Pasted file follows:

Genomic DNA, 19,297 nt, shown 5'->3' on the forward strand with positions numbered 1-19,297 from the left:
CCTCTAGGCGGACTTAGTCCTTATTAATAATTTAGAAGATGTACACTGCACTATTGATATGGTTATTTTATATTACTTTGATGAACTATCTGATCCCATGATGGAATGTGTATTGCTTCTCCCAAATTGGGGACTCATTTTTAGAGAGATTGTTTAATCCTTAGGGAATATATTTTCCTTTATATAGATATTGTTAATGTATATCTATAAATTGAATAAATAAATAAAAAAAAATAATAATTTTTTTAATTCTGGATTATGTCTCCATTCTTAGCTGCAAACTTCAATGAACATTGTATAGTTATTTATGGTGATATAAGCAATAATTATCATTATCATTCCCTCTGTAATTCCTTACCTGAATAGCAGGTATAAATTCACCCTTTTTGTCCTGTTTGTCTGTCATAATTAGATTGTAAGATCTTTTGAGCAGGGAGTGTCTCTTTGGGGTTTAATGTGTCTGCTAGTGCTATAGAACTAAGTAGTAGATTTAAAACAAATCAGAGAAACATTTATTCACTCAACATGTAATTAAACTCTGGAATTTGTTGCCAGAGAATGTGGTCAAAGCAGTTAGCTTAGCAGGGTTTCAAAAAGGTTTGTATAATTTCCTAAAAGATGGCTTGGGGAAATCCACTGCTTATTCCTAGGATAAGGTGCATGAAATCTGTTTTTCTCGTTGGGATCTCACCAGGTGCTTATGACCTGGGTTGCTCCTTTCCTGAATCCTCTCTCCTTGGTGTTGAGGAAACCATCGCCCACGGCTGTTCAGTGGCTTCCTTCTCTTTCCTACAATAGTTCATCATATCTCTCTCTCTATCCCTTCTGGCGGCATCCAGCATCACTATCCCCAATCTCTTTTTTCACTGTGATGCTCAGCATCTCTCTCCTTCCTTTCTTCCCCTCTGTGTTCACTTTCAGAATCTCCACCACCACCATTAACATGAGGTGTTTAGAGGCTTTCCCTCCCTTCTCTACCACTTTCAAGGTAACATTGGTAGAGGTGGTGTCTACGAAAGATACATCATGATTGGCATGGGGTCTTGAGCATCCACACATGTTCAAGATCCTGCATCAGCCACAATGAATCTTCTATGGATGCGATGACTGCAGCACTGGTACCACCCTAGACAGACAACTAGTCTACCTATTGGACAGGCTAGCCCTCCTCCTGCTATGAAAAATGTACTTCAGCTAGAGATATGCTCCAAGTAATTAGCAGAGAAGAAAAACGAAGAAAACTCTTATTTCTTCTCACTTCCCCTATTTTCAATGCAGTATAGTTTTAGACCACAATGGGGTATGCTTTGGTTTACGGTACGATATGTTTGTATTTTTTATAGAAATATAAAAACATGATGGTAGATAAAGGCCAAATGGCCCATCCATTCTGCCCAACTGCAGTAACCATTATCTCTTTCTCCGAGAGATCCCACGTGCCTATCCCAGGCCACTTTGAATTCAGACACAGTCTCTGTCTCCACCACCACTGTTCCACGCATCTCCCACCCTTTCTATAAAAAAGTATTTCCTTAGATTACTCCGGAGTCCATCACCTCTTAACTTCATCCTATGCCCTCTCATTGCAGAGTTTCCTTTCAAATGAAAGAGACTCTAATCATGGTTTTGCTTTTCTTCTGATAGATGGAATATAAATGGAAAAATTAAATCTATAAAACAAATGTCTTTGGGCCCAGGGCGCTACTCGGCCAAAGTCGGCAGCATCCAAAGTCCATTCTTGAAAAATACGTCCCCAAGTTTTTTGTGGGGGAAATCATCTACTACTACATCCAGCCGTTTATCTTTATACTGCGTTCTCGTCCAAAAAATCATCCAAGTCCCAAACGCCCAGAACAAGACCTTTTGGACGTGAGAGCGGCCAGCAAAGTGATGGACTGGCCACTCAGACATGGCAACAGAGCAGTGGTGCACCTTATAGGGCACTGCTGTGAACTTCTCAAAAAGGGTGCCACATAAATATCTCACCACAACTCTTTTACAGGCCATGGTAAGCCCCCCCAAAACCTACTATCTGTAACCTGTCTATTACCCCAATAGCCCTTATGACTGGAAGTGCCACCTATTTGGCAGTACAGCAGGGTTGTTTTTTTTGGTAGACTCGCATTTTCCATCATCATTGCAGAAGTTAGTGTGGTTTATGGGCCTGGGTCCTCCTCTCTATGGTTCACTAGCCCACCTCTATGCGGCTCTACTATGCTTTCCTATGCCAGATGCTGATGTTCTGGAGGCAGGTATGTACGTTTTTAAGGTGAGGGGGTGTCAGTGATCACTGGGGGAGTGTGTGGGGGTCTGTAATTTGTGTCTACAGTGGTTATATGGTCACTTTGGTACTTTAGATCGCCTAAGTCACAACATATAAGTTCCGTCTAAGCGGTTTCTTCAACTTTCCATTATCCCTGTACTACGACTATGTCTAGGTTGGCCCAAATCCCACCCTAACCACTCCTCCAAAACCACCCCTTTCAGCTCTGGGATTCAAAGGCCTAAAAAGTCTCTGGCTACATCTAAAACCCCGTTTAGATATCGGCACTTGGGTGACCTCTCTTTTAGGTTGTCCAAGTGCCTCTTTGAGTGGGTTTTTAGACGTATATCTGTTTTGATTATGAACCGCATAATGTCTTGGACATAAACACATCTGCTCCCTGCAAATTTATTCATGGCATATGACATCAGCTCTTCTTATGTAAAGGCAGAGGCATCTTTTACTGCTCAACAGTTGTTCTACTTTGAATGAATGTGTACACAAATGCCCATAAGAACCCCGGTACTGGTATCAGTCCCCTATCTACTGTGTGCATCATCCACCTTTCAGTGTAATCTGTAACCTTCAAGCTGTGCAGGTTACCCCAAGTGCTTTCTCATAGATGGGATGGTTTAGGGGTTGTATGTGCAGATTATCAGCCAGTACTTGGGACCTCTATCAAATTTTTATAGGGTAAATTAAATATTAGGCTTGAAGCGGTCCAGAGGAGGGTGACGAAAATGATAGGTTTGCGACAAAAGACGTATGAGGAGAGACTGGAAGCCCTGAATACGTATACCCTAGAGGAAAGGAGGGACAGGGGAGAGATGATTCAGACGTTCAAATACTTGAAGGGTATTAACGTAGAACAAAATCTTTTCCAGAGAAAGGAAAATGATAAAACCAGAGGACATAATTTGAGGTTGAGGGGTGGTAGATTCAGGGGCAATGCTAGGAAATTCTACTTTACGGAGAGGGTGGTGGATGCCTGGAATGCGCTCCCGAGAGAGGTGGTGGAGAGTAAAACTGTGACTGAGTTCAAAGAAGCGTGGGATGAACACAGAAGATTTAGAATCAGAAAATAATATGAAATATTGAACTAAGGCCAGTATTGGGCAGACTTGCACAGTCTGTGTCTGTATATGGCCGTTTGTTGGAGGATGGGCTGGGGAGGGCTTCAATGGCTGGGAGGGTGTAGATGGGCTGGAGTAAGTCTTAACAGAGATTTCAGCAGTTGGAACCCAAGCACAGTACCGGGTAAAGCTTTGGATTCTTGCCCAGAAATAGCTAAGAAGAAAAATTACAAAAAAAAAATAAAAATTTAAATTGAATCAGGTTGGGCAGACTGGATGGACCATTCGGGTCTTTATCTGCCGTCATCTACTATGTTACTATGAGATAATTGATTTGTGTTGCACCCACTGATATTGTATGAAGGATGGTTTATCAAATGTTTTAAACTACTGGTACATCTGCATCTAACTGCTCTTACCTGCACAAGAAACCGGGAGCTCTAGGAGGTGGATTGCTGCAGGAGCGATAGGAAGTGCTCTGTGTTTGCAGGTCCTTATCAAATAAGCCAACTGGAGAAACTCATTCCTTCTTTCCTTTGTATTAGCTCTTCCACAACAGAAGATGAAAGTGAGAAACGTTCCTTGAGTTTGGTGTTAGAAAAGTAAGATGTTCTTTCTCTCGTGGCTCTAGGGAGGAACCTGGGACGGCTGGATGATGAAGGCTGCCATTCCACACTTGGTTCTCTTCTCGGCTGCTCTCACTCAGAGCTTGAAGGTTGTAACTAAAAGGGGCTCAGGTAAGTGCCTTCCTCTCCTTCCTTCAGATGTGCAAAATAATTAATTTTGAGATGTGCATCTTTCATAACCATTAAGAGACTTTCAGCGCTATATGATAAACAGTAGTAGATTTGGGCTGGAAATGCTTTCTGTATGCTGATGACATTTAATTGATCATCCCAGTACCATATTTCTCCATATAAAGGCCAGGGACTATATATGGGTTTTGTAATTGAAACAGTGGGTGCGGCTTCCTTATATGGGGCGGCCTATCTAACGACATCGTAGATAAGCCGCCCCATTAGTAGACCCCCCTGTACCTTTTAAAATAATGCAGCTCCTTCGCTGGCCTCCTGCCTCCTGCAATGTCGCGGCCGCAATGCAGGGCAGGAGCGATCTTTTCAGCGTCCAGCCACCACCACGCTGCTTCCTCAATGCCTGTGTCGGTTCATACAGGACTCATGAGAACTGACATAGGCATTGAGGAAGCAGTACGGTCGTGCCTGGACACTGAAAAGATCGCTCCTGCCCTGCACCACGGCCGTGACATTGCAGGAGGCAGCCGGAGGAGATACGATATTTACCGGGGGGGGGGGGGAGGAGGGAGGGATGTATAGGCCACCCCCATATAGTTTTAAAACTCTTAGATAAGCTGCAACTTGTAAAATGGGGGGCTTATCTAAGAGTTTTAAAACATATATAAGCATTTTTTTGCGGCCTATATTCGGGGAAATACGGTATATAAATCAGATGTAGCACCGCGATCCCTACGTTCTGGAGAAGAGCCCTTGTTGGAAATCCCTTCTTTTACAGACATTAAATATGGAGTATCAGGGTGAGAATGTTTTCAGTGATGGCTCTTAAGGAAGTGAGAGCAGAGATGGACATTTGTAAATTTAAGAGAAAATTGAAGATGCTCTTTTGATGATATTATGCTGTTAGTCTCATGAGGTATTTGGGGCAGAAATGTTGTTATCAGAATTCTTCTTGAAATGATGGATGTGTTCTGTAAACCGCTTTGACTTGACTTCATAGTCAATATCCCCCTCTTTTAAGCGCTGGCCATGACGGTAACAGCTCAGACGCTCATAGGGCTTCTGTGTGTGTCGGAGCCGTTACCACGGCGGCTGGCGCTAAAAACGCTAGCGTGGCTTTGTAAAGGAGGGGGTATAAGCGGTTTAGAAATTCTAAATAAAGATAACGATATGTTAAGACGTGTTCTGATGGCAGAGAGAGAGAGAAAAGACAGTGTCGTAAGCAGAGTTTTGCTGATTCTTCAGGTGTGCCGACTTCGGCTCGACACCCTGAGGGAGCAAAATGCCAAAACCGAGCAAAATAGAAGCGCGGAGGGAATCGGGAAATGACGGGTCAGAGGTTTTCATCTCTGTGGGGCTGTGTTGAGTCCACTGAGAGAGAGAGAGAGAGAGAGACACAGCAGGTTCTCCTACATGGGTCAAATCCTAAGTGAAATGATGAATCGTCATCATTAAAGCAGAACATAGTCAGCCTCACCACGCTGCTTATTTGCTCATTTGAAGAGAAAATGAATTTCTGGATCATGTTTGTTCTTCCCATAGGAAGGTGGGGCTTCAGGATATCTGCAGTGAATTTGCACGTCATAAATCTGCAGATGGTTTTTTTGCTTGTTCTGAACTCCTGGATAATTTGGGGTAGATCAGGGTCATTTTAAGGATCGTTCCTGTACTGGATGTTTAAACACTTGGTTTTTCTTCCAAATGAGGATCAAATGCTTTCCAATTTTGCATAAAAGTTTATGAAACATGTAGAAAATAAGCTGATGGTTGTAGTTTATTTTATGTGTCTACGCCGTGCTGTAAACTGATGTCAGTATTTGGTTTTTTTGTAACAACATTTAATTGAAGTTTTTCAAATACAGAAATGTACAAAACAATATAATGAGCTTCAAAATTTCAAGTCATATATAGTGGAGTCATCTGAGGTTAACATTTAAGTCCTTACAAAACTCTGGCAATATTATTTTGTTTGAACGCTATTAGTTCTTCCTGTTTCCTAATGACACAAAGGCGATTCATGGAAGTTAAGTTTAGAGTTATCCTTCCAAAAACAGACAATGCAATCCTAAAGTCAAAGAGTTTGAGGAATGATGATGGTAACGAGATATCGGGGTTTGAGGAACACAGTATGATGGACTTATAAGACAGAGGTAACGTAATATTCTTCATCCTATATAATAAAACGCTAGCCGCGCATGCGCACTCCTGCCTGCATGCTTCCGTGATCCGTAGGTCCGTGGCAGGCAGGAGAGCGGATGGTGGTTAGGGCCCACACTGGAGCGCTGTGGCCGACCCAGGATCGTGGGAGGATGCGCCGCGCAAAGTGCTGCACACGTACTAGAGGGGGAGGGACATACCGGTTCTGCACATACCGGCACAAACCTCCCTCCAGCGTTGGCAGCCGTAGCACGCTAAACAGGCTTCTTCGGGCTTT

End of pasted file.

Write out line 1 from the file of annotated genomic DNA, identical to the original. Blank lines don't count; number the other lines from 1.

Genomic DNA, 19,297 nt, shown 5'->3' on the forward strand with positions numbered 1-19,297 from the left: